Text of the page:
If for no other reason, Caldwell deserved to remain as offensive coordinator because of the outstanding play of Flacco, who was the best quarterback in the AFC in the postseason and is on the cusp of joining a select group of NFL quarterbacks if the Ravens can topple San Francisco. It remains to be seen what type of stamp Caldwell will put on the offense with a full offseason of work, but his efforts are a significant reason why the Ravens are making plans for a trip to New Orleans.

McPhee finally making impact


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Changes for the Ravens and 49ers Since the First Harbaugh Bowl

Posted on 21 January 2013 by jeffreygilley

New England and Denver fans were wrong. The Ray Lewis retirement party did not start on January 12 or January 20. Instead, the Ravens will be playing the San Francisco 49ers in the Super Bowl!!!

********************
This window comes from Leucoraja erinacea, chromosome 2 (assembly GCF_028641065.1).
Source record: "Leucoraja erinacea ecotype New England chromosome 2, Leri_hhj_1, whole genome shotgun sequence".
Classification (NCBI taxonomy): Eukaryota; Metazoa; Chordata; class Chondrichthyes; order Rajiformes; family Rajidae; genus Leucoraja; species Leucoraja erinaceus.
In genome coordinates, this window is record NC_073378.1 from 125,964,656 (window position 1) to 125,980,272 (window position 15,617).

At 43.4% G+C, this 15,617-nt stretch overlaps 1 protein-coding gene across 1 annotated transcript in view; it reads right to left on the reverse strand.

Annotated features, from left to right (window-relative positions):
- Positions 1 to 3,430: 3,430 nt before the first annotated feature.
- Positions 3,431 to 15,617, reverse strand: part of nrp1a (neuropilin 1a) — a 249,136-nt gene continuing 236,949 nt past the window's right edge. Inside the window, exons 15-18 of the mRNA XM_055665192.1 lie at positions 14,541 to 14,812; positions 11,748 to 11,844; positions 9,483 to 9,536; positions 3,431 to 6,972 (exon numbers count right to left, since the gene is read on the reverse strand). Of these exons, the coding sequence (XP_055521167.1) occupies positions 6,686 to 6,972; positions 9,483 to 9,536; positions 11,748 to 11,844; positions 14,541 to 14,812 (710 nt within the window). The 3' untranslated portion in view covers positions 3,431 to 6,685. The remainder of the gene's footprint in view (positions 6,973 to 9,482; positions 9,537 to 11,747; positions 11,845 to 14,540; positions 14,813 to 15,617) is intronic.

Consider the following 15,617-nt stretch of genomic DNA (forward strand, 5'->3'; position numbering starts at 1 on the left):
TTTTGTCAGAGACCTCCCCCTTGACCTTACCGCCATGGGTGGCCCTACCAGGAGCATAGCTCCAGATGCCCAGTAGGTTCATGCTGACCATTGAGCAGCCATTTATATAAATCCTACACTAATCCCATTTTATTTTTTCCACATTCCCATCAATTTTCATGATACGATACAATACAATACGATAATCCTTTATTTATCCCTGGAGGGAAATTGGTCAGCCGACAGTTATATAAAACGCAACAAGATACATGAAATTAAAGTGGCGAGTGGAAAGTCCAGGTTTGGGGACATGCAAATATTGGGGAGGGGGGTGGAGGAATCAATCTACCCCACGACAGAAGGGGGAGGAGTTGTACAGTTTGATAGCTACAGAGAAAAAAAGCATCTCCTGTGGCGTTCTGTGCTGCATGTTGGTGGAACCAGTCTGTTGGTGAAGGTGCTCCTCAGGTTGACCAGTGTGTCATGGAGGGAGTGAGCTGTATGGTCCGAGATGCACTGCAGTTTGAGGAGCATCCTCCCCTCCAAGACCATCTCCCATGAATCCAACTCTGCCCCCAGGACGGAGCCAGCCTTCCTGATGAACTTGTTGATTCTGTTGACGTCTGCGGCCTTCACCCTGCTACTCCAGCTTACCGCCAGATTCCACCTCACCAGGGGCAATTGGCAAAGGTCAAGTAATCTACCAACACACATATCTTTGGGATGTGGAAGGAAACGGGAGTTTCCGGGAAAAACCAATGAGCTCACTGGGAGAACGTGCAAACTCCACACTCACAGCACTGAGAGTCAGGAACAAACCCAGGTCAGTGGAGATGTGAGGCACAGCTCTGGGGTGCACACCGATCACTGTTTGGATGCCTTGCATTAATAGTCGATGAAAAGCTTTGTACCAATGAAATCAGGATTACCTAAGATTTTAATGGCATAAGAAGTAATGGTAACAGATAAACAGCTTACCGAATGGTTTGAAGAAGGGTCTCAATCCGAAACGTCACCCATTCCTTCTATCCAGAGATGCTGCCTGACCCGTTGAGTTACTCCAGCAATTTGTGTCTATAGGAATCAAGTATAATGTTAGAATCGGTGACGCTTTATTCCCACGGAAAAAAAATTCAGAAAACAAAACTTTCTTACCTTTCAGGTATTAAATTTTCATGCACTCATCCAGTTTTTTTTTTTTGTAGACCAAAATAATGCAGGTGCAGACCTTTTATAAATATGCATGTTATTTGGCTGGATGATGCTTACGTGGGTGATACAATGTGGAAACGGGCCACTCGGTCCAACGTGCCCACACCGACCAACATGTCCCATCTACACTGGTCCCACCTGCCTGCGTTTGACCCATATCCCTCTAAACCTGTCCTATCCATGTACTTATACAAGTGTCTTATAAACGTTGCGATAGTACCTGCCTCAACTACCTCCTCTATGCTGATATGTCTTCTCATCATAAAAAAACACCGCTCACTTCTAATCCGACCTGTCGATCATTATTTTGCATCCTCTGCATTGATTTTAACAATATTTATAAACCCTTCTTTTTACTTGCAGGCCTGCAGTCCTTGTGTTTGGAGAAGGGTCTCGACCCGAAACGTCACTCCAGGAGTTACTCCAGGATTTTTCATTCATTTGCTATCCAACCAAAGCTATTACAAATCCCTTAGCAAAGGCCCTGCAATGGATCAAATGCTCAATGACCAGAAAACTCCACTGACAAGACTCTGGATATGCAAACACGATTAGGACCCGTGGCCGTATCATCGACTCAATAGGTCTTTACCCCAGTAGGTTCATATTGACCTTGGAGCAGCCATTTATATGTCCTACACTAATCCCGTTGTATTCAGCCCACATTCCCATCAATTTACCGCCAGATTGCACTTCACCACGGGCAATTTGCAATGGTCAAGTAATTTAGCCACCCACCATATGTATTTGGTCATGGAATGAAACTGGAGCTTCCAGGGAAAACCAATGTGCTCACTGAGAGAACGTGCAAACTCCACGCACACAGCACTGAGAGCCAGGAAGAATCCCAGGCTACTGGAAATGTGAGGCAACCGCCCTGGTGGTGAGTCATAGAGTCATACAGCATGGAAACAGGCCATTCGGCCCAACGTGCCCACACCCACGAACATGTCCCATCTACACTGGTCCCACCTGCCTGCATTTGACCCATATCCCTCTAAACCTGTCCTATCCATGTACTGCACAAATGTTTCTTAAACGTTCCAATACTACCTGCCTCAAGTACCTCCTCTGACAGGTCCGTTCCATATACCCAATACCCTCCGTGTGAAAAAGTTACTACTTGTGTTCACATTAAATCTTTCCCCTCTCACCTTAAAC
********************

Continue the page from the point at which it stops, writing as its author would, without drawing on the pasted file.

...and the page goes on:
This will not be the first time the Harbaugh brothers have coached against each other. They played in Baltimore week twelve of the 2011 season, on Thanksgiving night.

The game was dominated by the Ravens’ front seven as they registered nine sacks. Alex Smith is still having nightmares courtesy of Terrell Suggs, Haloti Ngata, and Corey Redding.

Things have changed on both sides of the ball for the Ravens and 49ers. Most of which, are similar.

Similar Changes:
1.Regression on defense
Last year’s game was advertised as a defensive battle and did not disappoint. However, both defenses have regressed. The 49ers defense was impenetrable in 2011, especially against the run.

This year’s 49ers defense is still great, but not dominant like last season. They are giving up almost three more points per game, and are a top five defense in only one category, which is rushing yards allowed per game.

The Ravens on the other hand have suffered a serious regression on defense, at least until the past few weeks. Still, the defense is not up to par with last season’s.

In addition to the injuries the team has suffered, players like Pernell McPhee, Jimmy Smith (when he has played), Terrence Cody, and Courtney UpShaw have not lived up to expectations.